The World Small Animal Veterinary Association's 2007 Vaccination Guidelines state on Page 3 that: In situations where, for example, a decision must be made that an individual pet may have to receive only a single core vaccination during its lifetime, the VGG [Vaccination Guidelines Group] would emphasise that this should optimally be given at a time when that animal is most capable of responding immunologically, i.e., at the age of 16 weeks or greater."

continued below
 

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Discussion Starter · #2 ·
continued from above

______________________________________________________________________________
Duration of Immunity: The Rabies Vaccine Challenge - Show #185 Animal Talk Radio Show 7/30/08 http://www.blogtalkradio.com/animal...mmunity-The-Rabies-Vaccine-Challenge-Show-186

Duration of Immunity to Canine Vaccines: What We Know and Don't Know, Dr. Ronald Schultz http://www.cedarbayvet.com/duration_of_immunity.htm

What Everyone Needs to Know about Canine Vaccines, Dr. Ronald Schultz
http://www.puliclub.org/CHF/AKC2007Conf/What Everyone Needs to Know About Canine Vaccines.htm

Vaccination: An Overview Dr. Melissa Kennedy, DVM360 http://veterinarycalendar.dvm360.com/avhc/article/articleDetail.jsp?id=568351

World Small Animal Veterinary Association 2007 Vaccine Guidelines http://www.wsava.org/SAC.htm Scroll down to Vaccine Guidelines 2007 (PDF)

The 2003 American Animal Hospital Association's Canine Vaccine Guidelines are accessible online at http://www.leerburg.com/special_report.htm .

The 2006 American Animal Hospital Association's Canine Vaccine Guidelines are downloadable in PDF format at http://www.aahanet.org/PublicDocumen...s06Revised.pdf .

Veterinarian, Dr. Robert Rogers,has an excellent presentation on veterinary vaccines at http://www.newvaccinationprotocols.com/

October 1, 2002 DVM Newsletter article entitled, AVMA, AAHA to Release Vaccine Positions, http://www.dvmnewsmagazine.com/dvm/article/articleDetail.jsp?id=35171

July 1, 2003 DVM Newsletter article entitled, What Do We Tell Our Clients?, Developing thorough plan to educate staff on changing vaccine protocols essential for maintaining solid relationships with clients and ensuring quality care http://www.dvmnewsmagazine.com/dvm/article/articleDetail.jsp?id=61696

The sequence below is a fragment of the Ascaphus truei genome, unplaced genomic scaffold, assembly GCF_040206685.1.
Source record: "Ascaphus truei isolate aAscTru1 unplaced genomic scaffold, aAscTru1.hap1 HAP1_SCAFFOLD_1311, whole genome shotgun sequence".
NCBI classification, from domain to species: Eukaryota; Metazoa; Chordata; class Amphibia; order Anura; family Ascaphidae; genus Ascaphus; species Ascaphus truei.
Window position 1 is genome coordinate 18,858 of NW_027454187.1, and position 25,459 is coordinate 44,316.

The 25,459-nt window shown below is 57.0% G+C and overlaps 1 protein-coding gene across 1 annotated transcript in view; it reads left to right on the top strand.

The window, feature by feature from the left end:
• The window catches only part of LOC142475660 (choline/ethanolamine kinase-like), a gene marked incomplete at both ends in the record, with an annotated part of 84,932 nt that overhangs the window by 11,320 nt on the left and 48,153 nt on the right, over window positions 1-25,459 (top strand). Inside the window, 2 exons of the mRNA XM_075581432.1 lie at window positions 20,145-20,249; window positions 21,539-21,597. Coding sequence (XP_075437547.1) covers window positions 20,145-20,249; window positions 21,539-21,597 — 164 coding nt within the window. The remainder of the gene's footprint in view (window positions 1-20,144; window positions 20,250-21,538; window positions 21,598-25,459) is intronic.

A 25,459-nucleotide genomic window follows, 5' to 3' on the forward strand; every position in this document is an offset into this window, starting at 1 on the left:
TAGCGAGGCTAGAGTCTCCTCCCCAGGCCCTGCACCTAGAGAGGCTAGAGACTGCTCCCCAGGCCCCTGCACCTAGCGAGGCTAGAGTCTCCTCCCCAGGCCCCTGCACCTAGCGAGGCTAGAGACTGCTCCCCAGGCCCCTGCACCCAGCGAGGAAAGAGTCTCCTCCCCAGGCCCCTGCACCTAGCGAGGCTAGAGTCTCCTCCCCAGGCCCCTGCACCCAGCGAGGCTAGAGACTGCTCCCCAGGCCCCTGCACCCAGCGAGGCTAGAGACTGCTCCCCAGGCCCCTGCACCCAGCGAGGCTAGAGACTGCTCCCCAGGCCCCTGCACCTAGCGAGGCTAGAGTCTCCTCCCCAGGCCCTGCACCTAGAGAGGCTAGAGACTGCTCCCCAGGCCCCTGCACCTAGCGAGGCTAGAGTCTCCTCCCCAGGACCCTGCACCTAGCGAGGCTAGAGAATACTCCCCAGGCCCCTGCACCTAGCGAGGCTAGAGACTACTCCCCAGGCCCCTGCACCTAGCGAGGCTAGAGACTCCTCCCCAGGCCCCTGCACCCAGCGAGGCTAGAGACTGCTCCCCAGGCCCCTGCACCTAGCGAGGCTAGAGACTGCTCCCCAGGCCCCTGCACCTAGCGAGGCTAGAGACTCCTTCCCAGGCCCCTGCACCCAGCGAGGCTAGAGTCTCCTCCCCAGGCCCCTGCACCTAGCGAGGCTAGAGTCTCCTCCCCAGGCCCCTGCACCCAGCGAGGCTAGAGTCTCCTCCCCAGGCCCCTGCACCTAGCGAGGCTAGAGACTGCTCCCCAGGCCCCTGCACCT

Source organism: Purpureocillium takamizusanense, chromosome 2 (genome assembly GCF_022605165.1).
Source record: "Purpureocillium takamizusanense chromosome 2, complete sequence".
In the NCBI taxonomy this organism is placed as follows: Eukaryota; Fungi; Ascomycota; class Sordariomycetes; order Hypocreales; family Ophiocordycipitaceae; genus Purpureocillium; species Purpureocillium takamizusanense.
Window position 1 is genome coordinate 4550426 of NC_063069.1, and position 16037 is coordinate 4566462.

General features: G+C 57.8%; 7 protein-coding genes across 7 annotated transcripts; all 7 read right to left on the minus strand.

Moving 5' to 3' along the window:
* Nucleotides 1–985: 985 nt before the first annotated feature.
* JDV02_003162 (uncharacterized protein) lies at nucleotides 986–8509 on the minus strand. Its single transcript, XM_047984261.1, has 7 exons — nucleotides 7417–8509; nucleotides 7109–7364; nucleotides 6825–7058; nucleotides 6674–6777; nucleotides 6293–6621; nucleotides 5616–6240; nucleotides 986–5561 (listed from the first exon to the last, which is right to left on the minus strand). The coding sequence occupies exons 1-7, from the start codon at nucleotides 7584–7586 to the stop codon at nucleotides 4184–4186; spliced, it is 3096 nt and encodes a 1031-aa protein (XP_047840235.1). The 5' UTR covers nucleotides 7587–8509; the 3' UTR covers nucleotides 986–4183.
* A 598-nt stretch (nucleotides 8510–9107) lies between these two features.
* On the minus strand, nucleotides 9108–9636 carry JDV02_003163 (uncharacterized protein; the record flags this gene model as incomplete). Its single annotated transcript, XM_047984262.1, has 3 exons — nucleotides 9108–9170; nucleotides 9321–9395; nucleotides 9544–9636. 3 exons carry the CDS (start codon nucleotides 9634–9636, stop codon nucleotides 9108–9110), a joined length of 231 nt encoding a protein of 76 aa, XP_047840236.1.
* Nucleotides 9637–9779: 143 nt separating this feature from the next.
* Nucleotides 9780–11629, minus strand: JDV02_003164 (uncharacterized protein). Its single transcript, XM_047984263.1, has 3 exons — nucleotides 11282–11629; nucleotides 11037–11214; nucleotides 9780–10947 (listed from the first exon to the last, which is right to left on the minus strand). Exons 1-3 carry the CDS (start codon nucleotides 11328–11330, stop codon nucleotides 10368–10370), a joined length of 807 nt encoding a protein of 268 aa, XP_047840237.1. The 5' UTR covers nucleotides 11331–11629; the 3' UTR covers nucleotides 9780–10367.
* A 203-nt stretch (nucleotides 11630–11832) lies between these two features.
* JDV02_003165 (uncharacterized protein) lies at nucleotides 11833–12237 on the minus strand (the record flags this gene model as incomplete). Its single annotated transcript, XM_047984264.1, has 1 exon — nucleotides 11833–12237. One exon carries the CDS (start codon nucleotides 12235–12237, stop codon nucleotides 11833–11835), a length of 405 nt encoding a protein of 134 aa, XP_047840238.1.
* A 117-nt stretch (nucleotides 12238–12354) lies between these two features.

July 1, 2003, DVM Newsletter article, Developing Common Sense Strategies for Fiscal Responsibility: Using an interactive template to plan service protocol changes http://www.dvmnewsmagazine.com/dvm/article/articleDetail.jsp?id=61694

Animal Wellness Magazine Article Vol. 8 Issue 6, How Often Does he REALLY Need A Rabies Shot Animal Wellness Magazine - devoted to natural health in animals

The Rabies Challenge Animal Wise Radio Interview
Listen to Animal Wise (scroll down to The Rabies Challenge 12/9/07)

The Vaccine Challenge Animal Talk Naturally Online Radio Show » The Vaccine Challenge - Show #91

Rabies Shot Killed my Poodle May 28, 2008 Channel 5 News WCVB http://www.thebostonchannel.com:80/news/16410586/detail.html?rss=bos&taf=bos

US Declared Canine-Rabies Free -- CDC Announces at Inaugural World Rabies Day Symposium CDC Press Release - September 7, 2007

Rabies Prevention -- United States, 1991 Recommendations of the Immunization Practices Advisory Committee (ACIP), Center for Disease Control's Morbidity and Mortality Weekly March 22, 1991 / 40(RR03);1-19 http://www.cdc.gov/mmwr/preview/mmwrhtml/00041987.htm "A fully vaccinated dog or cat is unlikely to become infected with rabies, although rare cases have been reported (48). In a nationwide study of rabies among dogs and cats in 1988, only one dog and two cats that were vaccinated contracted rabies (49). All three of these animals had received only single doses of vaccine; no documented vaccine failures occurred among dogs or cats that had received two vaccinations. "
 

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I sure hope people use common sense here. I'd have a bunch of dead Lab pups if I waited until 16 wks to vaccinate. Our local vets have been treating more than their fair share of parvo pups as the result of this kind of thinking.

In order to get puppies out to socialize and get that critical start on training before they hit 3-4 mos (this is recommended by the AKC, APDT folks and AVSAB--behavioral folks), we NEED our puppies to be properly vaccinated.

Anne
 

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Discussion Starter · #4 ·
Dog owners need to assesss their puppy's risk of exposure to disease and choose a vaccine schedule based on that consideration (as well as maternal antibody interference) with your veterinarian's input. For instance, people with puppies in daycare or who go to shows or obedience classes have an entirely different risk of early exposure than someone like me who lives in an isolated rural area with no other houses in sight and whose dogs (puppies) don't go out in public.

The information is to provide information on why so many combo vaccines are given to puppies in the first few months of life. Bear in mind that these are all the same full-strength vaccines given to adult dogs.
 

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no way in hell i would wait that long. i honestly believe the trend in waiting too long and NOT vaccinating is going to jump up and bite us in the ass.